WARREN, MICH. — Becker Group LLC can measure the ties to one of its biggest customers in just feet. As in 265,000 square feet — the size of Johnson Controls Inc.'s new door-trim facility in Warren, which marked its grand opening June 1.
And in 70,000 square feet — the amount of space inside the plant that Becker is renting from JCI to injection mold polypropylene substrates.
And in the less than 20 feet that separates Becker's presses from Johnson Control's final trim line for DaimlerChrysler AG's Jeep doors.
The two companies' operations are connected by a conveyor belt that takes the substrate directly from Becker to the hands of JCI workers.
"This eliminates all the travel time, all the handling and all the storage," said John Dron, second-shift manager. "It's fantastic."
It also is a test of just how well a Tier 1 automotive supplier can work with its subsuppliers, said Rande Somma, president of JCI's North America automotive systems group.
"We're doing a lot of things to rationalize our supply base, to right-size our supply base," he said. "What drives it all is the [original equipment manufacturers] telling us we need to cut costs.
"It's getting more and more difficult to do that with conventional methods. You've got to change the way you do things."
Becker, based in Sterling Heights, Mich., and JCI already had a close history. Becker Group Inc. sold its holdings to Johnson Controls in 1998. In January 1999, key management within Becker formed Becker Group LLC and bought back eight molding facilities and two tooling shops and began molding parts for JCI contracts.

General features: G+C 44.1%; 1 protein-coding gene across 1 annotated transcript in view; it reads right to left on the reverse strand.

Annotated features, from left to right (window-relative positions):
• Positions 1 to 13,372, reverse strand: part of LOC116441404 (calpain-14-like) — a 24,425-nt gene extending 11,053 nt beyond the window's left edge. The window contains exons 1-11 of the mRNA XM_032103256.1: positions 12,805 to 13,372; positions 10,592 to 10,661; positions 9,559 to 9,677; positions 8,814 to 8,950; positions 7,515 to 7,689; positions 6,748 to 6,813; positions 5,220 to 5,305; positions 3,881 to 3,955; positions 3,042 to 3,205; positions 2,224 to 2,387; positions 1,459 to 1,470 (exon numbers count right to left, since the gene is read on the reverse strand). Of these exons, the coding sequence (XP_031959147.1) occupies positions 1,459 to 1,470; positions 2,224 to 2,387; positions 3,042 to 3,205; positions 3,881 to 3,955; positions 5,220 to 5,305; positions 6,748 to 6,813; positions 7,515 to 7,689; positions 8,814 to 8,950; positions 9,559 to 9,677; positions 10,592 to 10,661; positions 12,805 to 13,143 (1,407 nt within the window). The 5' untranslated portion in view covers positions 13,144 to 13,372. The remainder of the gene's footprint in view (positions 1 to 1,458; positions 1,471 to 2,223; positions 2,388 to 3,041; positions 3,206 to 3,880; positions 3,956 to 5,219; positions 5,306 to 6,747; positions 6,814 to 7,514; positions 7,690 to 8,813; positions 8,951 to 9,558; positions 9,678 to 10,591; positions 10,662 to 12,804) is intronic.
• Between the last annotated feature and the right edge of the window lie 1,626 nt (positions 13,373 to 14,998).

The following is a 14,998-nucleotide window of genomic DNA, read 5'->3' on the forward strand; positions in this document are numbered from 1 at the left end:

JCI, based in Glendale, Wis., brought in Becker management to help plan the $35 million Warren plant.
"This was really a combined effort from ground zero with this plant," said Becker President Mike McInerney.
"It represents an industry first. It represents a model for supply- chain management in the future," he added.
Becker Group since has announced plans to shut down one of the eight facilities — a 300-employee operation in Sterling Heights — that made interior trim for minivans.
McInerney was not available to comment on whether that closure was related to the opening of the new Warren operation.
Becker operates on one side of the Warren shop floor. Eventually 75 employees and 12 presses will produce substrates for JCI, stacking them for immediate access by JCI employees.
The Jeep line, connected by a conveyor belt, can go from resin to final trim in 12 minutes, Dron said.
Working side-by-side with Becker, JCI can guarantee delivery of any panel within four hours. The combination should improve quality, costs and handling, he said.
The effort already has the attention of automakers.
"We've been pushing our suppliers to improve the management of their own [supply] tiers," said Rick Brown, DaimlerChrysler purchasing director. "JCI took that to the next level."
DaimlerChrysler is the plant's sole customer for now; the facility makes door trim for a variety of Jeep, Chrysler and Dodge vehicles.
If the strategy works, JCI could opt to move more of its suppliers under its own roof in the future, Somma said.
"Is this the wave of the future? Sure. It could well be," he said. "We're hoping it is."